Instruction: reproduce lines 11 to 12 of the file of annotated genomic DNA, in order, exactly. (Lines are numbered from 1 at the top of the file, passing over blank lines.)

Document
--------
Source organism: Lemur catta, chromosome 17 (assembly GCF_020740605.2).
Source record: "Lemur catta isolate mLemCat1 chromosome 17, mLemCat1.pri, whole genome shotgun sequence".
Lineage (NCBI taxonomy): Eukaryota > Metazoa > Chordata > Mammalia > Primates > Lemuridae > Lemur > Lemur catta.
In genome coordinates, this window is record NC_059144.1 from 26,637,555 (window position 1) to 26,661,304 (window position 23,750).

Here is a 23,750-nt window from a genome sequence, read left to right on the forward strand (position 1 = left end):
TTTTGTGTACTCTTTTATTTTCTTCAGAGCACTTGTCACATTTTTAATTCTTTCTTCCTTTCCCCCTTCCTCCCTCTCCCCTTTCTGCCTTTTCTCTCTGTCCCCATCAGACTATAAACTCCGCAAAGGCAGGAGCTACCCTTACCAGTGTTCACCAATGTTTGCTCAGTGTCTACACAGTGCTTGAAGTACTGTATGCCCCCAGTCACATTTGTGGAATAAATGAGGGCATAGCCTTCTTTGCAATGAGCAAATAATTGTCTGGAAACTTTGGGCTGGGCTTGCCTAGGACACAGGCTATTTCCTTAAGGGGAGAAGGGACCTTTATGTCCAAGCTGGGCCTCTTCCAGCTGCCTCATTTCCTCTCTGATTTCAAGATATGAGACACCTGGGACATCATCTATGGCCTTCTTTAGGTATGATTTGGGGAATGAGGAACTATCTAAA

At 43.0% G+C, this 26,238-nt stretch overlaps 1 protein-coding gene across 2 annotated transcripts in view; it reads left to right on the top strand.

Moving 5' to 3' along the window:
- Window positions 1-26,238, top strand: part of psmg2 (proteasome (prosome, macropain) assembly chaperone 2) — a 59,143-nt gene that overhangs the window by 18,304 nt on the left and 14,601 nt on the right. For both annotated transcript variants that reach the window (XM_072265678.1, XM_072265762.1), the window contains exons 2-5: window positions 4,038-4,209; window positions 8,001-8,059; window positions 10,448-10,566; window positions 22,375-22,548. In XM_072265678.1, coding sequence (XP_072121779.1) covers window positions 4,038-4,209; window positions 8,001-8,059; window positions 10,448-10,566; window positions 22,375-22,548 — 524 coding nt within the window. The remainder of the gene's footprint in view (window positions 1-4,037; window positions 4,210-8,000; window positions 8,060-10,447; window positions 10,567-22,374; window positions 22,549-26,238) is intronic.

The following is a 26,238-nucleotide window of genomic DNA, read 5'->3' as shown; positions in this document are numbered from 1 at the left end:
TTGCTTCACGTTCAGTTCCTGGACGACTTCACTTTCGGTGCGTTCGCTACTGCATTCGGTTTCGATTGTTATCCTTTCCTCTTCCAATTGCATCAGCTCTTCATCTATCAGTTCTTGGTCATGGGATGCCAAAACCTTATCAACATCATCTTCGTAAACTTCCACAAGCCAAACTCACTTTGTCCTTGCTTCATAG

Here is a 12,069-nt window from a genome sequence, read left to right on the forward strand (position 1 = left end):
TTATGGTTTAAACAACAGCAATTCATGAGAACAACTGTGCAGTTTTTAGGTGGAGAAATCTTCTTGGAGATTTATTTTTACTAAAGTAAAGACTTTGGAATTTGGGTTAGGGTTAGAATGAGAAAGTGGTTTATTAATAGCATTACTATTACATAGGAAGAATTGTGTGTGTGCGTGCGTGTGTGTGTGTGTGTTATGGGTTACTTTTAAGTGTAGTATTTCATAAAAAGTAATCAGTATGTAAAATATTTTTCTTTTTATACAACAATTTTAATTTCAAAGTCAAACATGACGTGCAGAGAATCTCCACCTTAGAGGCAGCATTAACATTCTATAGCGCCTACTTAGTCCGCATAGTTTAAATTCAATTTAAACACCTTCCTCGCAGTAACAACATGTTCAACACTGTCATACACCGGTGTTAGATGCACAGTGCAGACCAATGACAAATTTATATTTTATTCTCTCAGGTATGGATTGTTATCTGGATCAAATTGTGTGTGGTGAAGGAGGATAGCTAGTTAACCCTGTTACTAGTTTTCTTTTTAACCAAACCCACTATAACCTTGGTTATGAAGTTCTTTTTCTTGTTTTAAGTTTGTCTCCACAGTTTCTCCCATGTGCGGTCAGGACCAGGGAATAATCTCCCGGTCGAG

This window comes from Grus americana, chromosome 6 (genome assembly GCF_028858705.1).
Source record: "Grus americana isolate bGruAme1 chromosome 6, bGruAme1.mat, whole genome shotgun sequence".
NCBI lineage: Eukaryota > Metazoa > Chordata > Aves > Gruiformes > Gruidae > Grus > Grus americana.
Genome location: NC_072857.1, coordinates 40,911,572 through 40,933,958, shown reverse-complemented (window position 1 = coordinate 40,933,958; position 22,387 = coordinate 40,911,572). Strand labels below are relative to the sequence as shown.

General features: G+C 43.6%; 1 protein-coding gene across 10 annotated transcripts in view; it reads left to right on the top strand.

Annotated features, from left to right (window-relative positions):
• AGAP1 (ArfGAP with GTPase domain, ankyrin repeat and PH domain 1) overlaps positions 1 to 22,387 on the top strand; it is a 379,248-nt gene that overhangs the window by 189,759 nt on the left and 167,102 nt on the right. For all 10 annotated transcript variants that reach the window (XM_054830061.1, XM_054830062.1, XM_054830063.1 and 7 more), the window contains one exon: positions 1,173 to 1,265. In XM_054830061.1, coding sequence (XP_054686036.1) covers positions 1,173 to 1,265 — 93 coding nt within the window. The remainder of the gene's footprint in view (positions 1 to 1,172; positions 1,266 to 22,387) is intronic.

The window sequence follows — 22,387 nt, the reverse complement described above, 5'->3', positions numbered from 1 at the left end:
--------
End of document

TTGCTTCACGTTCAGTTCCTGGACGACTTCACTTTCGGTGCGTTCGCTACTGCATTCGGTTTCGATTGTTATCCTTTCCTCTTCCAATTGCATCAGCTCTTCATCTATCAGTTCTTGGTCATGGGATGCCAAAACCTTATCAACATCATCTTCGTAAACTTCCACAAGCCAAACTCACTTTGTCCTTGCTTCATAG

Here is a 12,069-nt window from a genome sequence, read left to right on the forward strand (position 1 = left end):